2020 Christmas Tree Permits

Christmas tree permits are free in 2020, and each permit allows up to three trees to be cut. Please display your permit on the dashboard of your vehicle when you go out to harvest the tree(s). Permits are good for all National Forests in Montana. Please observe the regulations and guidelines below; it is your responsibility to know where you can and cannot harvest National Forest Christmas trees. If you are unsure of the Forest boundary, maps showing ownership are available at the Supervisor's Office in Kalispell, or at the District Ranger Stations in Bigfork, Hungry Horse.

Online Permits

Two people walking through a field of snow carrying a freshly cut christmas treeChristmas Tree Permits can now be obtained at Recreation.gov. It is important to carefully read the overview and need-to-know information prior to purchasing the permit. Visitors will also need to set up or login to a Recreation.gov account to purchase their permit, free in 2020. Recreation.gov charges a transaction fee of $2.50.

For people unable to access Recreation.gov to obtain a permit, please call your local Forest Service Ranger Station for assistance.

Free Christmas Tree Permits to 4 and 5th Graders!

Every Kid Outdoors Pass which is available to 4th GradersThe Flathead National Forest is pleased to support the Every Kid Outdoors Program and provide FREE Christmas tree permits to all fourth graders! As part of the ‘Every Kid Outdoors’ (formerly Every Kid in the Park) national initiative which strives to connect youth with nature, the Flathead National Forest is offering one free Christmas tree permit to every fourth grader. To participate in the free holiday tree program visit www.everykidoutdoors.gov to obtain a voucher and then visit Recreation.gov for the permit! The EKO program has been expanded to fifth graders for the 2020-2021 school year.

Cutting your Christmas Tree

Cutting your Christmas tree can improve or damage the forest. We ask you to follow these cutting guides, and have a safe and enjoyable outing.

Choosing and cutting a tree

  • Christmas trees cut to thin overcrowded stands can be beneficial. As young stands of trees mature, they are constantly competing for more space. By cutting your Christmas tree from dense groups around the more vigorous trees, the remaining trees will grow faster to make our future forest.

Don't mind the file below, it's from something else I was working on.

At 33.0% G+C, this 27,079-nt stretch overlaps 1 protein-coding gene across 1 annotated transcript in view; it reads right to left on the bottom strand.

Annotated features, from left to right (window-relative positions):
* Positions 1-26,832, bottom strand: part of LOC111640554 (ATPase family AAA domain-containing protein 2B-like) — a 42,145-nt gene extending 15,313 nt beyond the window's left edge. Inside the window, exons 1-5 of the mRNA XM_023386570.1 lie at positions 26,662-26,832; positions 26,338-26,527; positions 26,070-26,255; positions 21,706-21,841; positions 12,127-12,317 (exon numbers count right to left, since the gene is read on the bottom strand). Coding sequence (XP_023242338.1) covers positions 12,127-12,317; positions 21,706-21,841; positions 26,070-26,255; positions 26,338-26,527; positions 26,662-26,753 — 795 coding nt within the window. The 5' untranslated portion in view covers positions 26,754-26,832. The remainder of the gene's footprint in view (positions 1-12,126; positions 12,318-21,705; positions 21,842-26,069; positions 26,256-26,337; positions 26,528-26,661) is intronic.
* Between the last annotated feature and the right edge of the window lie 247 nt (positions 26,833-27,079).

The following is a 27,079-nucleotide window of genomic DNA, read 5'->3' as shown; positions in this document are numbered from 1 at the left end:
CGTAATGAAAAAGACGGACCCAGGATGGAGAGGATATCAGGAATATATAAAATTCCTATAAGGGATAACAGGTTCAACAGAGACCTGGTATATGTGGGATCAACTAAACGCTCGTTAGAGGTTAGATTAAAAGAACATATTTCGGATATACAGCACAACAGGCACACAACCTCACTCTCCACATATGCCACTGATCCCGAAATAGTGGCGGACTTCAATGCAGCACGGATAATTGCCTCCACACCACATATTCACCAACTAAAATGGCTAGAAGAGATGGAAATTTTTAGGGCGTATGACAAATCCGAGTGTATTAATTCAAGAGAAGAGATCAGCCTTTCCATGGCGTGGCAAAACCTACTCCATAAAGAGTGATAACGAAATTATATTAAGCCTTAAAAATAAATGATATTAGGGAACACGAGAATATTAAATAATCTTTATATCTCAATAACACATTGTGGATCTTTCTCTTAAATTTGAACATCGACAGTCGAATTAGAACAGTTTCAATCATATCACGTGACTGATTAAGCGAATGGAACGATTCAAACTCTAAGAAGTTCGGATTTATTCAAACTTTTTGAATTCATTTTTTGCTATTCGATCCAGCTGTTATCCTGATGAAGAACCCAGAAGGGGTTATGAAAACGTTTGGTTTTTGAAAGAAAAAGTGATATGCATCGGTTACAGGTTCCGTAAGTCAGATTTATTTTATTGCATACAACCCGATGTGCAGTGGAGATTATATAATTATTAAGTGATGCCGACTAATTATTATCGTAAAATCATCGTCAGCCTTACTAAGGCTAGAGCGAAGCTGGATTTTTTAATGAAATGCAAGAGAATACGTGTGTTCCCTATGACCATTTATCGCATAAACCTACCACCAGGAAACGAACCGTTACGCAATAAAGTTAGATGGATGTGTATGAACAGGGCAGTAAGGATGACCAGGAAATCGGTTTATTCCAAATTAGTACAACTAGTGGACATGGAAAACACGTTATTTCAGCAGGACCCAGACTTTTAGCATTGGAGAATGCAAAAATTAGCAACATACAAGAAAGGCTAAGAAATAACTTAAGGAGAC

• Tree species that are prohibited from harvesting for Christmas trees: whitebark pine, white pine, western red cedar. Learn more: Identifying tree species
  • Make sure you cut your tree on public lands by checking the Flathead National Forest visitor map. Follow all motorized road and trail restrictions shown on the Motor Vehicle Use Map.
  • Do not cut on private land, in wilderness areas, designated campgrounds, or existing tree plantations.
  • Do not cut in active timber sales or areas that have been planted with new trees.
  • Do not cut trees visible from major roads, in campgrounds, or in other well-used areas.
  • Maximum tree height: 12 feet
  • Stump height left after cutting: max 6 inches
  • Stump diameter of cut tree: max 6 inches
  • Cut the leftover branches from the stump and scatter them.
  • Take the whole tree. Do not remove the top of the tree; cut down the entire tree
  • If snow is on the ground, remove it from around the stump so you can accurately measure the stump and tree height.
  • Carry your tree carefully out of the woods. Dragging the tree will rub off needles and bark.
  • If the tree is too big to transport inside your vehicle, wrap it in canvas or tarp to prevent wind damage.
  • Tools you might want to consider bringing with you include a measuring tape to ensure you select a tree that fits in your home; handsaw to cut your tree; gloves to protect your hands; boots to protect your feet; a tarp to sit on and/or to move your tree once it's cut; and rope or straps to secure your tree to your vehicle.

Planning your trip

  • Before you leave home, be sure to measure the space where you plan to place the tree in your home (height and width), and measure the space in your vehicle where you will be transporting the tree.
  • You must print and bring your Christmas Tree Permit with you.
  • Forest Service roads which are plowed in the winter may have logging traffic. Please drive safely, and be alert for other hazards that may occur. Park in an area where other traffic can get by safely.
  • Roads may not be plowed. Carry tire chains, shovel(s) and a tow chain. Be sure your vehicle has a full tank of gas. Bring a spare key and give it to someone else in your party. Don’t get locked out of your car! Park in areas so that traffic can get by safely, and do not block gates.
  • Bring plenty of food and water with you as well as an overnight survival kit in case you become stranded.
  • Start your day early. Be sure to find your tree and leave the woods before dark.

Caring for your tree

  • Once home, cut the bottom of the trunk off and place the freshly cut trunk in a bucket of water. Use a stand with a water reservoir and keep it full. A flat, even cut is best for water absorption. Replenish water regularly.
  • If storing your tree outside for a few days before putting it in the house, keep it in an area protected from the wind, such as the north or east side of your house or under a shaded tree.
  • Mist your tree with water.
  • Inspect all tree light cords for safety. A dry tree can burn in only 15 seconds. Use caution with fire near your tree. Locate it away from heat registers, fireplaces & stoves.